Today, many successful people know buying more stuff doesn’t make you happier. It doesn’t mean it’s not tempting everytime you want something.
You rationalize about that new house: “Oh, but prices will be higher in the future. It’s a good deal. Interest rates are low. Eventually we’ll want something bigger anyway. We can entertain.”
In Seth Godin’s book, The Practice, he has a great, simple question: “What’s it for?” If you want to buy something, think deeply, “what’s it for?” You’ll likely find you’re falling into the same trap as always – if you buy it, you will be happier.
Research has shown people are basically no happier after buying a new house than before. This applies to almost every material purchase. However, this doesn’t mean you can’t spend money in a way that does increase your happiness.
Spend Money, Be Happy
I’ve read the book Happy Money at least five times. It’s a good reminder for me when I inevitably fall back into the pattern of expecting purchases to make me happier. The premise of the book is that there are ways, proven with research, you can spend money to get a boost of happiness.
In my experience, happiness isn’t an outcome you achieve, it’s something you create every day by what you think, say, and do. You don’t do one big act or achieve one big objective and become permanently happier. Instead, you become happier through countless small acts every day, forever. It’s changing your habits that makes you happier, not changing your outcomes.
Here are my favorite three ways to spend money to boost happiness:
#1: Buy Experiences
First, buy experiences, not stuff. Imagine spending $100,000 on a nice SUV. How much happier do you think you will be after that purchase? You may think “a lot”. The truth is, not much.
Now, imagine spending that same $100,000 on five nice, adventurous vacations ($20K each) with the people you love over the next two years. How much more do you think you’d cherish and grow from those experiences compared to the SUV? Likely much more. Those memories will last for the rest of your life. The joy from driving the SUV compared to whatever car you have now won’t matter much in the long-term.
You’ll likely spend less money buying experience too. You only have so much available time, so you can only spend so much on experiences. There are millions of things you can buy. Most don’t require time, just money. No matter how much money you have, there’s always something else you can buy. With experiences, you get more happiness bang-for-your-buck and you’re less likely to overspend compared to buying stuff you don’t need.
#2: Spend Money on Other People
Second, spend money on others rather than yourself. Even better, spend money that you get to enjoy with others for the maximum boost in happiness.
Say you’re thinking about buying yourself a $5,000 purse or watch. You might enjoy it. You might not use it that much. Others might be somewhat impressed by it. Your happiness likely won’t be affected much.
Instead, say you have a family member who is the biggest fan of your city’s professional basketball team. What if you took that whole $5,000 and bought two courtside tickets for you and that family member to attend a game, even if you don’t like basketball? Because you’re spending money on someone else and you experience their delight with them, you’ll likely get a much bigger boost in happiness.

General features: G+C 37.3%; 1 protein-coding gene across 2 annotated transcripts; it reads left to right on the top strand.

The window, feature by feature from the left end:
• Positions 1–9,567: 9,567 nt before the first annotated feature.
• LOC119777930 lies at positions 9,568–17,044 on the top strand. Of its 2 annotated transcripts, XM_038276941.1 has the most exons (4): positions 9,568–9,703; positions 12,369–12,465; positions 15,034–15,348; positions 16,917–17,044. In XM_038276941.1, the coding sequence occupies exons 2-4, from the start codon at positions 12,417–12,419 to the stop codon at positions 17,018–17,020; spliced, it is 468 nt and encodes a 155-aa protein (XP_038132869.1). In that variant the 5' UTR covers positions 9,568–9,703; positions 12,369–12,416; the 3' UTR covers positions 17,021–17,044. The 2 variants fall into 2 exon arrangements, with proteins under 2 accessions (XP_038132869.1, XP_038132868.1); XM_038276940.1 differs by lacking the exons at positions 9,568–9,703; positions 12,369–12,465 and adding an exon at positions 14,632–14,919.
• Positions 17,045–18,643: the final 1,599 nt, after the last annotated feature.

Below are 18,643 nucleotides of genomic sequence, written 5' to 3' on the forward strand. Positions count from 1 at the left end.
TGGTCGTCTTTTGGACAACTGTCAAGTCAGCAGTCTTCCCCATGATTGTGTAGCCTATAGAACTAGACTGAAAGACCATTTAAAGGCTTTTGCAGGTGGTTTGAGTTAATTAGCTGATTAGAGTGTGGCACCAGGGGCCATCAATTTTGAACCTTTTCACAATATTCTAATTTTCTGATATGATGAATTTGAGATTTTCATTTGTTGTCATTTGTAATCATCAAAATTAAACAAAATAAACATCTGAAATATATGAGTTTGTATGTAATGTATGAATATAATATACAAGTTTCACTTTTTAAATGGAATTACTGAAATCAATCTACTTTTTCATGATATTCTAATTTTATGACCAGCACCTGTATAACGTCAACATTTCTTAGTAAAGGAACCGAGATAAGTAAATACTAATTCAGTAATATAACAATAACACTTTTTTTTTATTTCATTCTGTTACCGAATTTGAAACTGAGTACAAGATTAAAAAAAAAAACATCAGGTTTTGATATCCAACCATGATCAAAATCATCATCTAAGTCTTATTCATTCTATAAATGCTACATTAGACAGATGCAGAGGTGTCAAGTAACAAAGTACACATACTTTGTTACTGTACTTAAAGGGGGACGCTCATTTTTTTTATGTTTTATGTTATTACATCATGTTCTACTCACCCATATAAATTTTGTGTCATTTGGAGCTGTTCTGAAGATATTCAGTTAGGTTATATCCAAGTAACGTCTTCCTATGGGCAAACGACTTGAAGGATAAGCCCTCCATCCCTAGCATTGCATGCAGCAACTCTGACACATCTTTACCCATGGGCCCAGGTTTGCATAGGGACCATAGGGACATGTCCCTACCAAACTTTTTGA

Fortunately, the amount of money you spend almost doesn’t matter. You can get a boost in happiness by buying a $5.00 coffee with a friend and enjoying it with them.
The next time you think about buying something for yourself, especially a large purchase, think about how much happier you might be if you broke that large purchase down into countless small purchases you get to enjoy with others.
#3: Buy Now, Consume Later
My wife is much better at this than me. I don’t like spending money until I absolutely have to. As more of a planner, she will book trips and experiences months out. According to happiness research, her approach is better.
By purchasing something now and enjoying it later, you’re separating the financial pain of the purchase from the enjoyment of the experience. Say you go to NYC for the first time and want to see a broadway show with your significant other. Rather than buying the tickets the day before, if they’re available, you’re better off buying them at least six weeks before the show. By the time you get to experience it, you’re mentally separated from the financial cost. Instead, you get to enjoy the show without thinking about what else you could have purchased with the same amount of money.
Spending money the right way isn’t easy. I’ve been working at it for about five years. I’m still tempted to buy more stuff. I still think, at least subconsciously, that buying some new thing will make me happier.
Spending money in a way that’s most likely to make you happier takes work. But, there’s no other way than to keep reminding yourself of these principles regularly. Eventually, new habits form and you’re less likely to spend money the same ways as almost everyone else who tries to buy happiness.
Try out one of these principles for yourself this week. Buy an experience. Spend money on someone else. Pay for something now you get to experience later. You’ll be happier than if you spent the same money on another item to store away in your closet for years before you Marie Kondo it out of there.